Donald Trump took to Twitter this morning to slam House Speaker Paul Ryan, who told fellow House Republicans he will not defend the GOP presidential nominee or campaign with him over the closing month of the election.
Ryan, R-Janesville, told House Republicans yesterday "to do what's best for you in your district" when it comes to the nominee, according to a source who was on the conference call.
Trump tweeted this morning, "Our very weak and ineffective leader, Paul Ryan, had a bad conference call where his members went wild at his disloyalty."
That tweet followed another in which he wrote, "Despite winning the second debate in a landslide (every poll), it is hard to do well when Paul Ryan and others give zero support!"
The two have had a contentious relationship, with Ryan initially declining to endorse Trump this spring until he heard more from the nominee. He eventually backed Trump, but has been critical of the nominee at times. That includes releasing a statement Friday saying he was "sickened" by vulgar comments Trump made toward women in 2005. A tape of the remarks was released Friday, and Ryan pulled the invitation for the nominee to address a Walworth County event the next day.
Meanwhile, Dems turned up the pressure on GOP candidates to state whether they continued to support their nominee following the Friday release of his 2005 comments.
U.S. Sen. Ron Johnson deflected questions on Trump and talked instead about Hillary Clinton's past controversies.
The Oshkosh Republican, asked about Trump's comments during a Monday appearance on WLIP radio in Kenosha, said her "dereliction of duty" with Benghazi cost four Americans their lives and cited her use of private email while secretary of state. He also dipped back to controversies from the 1990s, including Whitewater and Travelgate, while saying she "trashed the women that Bill Clinton abused."
He didn't say whether he still supports Trump, and his campaign said there is no update on his position.
"I don't know how Senator Feingold can support Hillary Clinton," Johnson said.
Feingold told reporters Monday his support for Clinton is "so obviously different" and "anybody who can't make that distinction has got some problems."
A new TV ad from Dem Tom Nelson hit 8th CD GOP rival Mike Gallagher for suggesting "we have to" support Trump.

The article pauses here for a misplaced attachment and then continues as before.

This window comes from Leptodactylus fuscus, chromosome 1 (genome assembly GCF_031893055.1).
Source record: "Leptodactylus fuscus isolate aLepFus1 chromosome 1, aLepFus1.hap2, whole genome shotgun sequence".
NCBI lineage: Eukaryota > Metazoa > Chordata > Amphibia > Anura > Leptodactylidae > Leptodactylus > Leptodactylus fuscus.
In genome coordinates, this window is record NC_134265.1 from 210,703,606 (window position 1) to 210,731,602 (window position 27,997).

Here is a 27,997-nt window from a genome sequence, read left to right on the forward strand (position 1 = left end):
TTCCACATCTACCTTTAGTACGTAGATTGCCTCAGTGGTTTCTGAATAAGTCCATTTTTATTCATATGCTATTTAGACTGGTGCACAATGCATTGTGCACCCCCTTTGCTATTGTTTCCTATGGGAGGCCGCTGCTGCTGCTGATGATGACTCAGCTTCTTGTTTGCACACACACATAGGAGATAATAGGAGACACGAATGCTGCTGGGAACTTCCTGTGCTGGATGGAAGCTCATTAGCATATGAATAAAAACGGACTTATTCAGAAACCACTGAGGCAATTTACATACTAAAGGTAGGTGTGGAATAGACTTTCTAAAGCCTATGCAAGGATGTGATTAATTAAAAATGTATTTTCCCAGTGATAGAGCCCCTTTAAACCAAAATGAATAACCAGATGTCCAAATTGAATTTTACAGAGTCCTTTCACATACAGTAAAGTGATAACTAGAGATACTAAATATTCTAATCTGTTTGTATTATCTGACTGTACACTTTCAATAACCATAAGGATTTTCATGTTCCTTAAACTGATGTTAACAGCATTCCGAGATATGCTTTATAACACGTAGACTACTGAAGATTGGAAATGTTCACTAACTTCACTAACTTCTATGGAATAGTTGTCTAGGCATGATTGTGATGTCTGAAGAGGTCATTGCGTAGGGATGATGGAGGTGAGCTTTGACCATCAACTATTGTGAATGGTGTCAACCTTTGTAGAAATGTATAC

Gallagher didn't answer directly when asked in an email whether he would vote for the GOP nominee.
"As I said on Friday, I denounce Donald Trump's offensive and reprehensible comments and he alone will have to bear the consequences of his actions," Gallagher said in an email. "And like many ordinary Wisconsinites here in the 8th District, I find myself disgusted with the state of American politics."
Gallagher didn't say whether he would vote for Trump, but that Dem nominee Hillary Clinton "failed the commander-in-chief test" the night of the Benghazi attack. He said Clinton then lied about the events.
"This eliminates her from consideration for President," Gallagher said.
Some Wisconsin members of Ryan's caucus say they're sticking with Trump.
That includes U.S. Rep. Sean Duffy, though the Wausau Republican called Trump's comments "reprehensible."
"I never endorsed Donald Trump because of his stance on women or his family values," Duffy said in a statement. "I endorsed him for his policies -- defeating ISIS, securing our border, and growing our economy. Four years of Hillary Clinton would be unacceptable."
U.S. Rep. Jim Sensenbrenner said in a statement he supports Trump because a Clinton presidency "would have a devastating and far-reaching impact on the future of our country." Sensenbrenner said she'd increase spending and bureaucracy, make the country less safe and pack the federal courts with "judges with no respect for Constitutional rights or checks on government power."
"Mr. Trump is an imperfect nominee, but Hillary Clinton is a bet America cannot afford to make," the Menomonee Falls Republican said.
U.S. Rep. Glenn Grothman, R-Glenbeulah, did not return messages seeking comment.
GOP U.S. Rep. Reid Ribble, who is retiring, was one of the first Republican members of Congress to say he wouldn't back Trump as the party's nominee.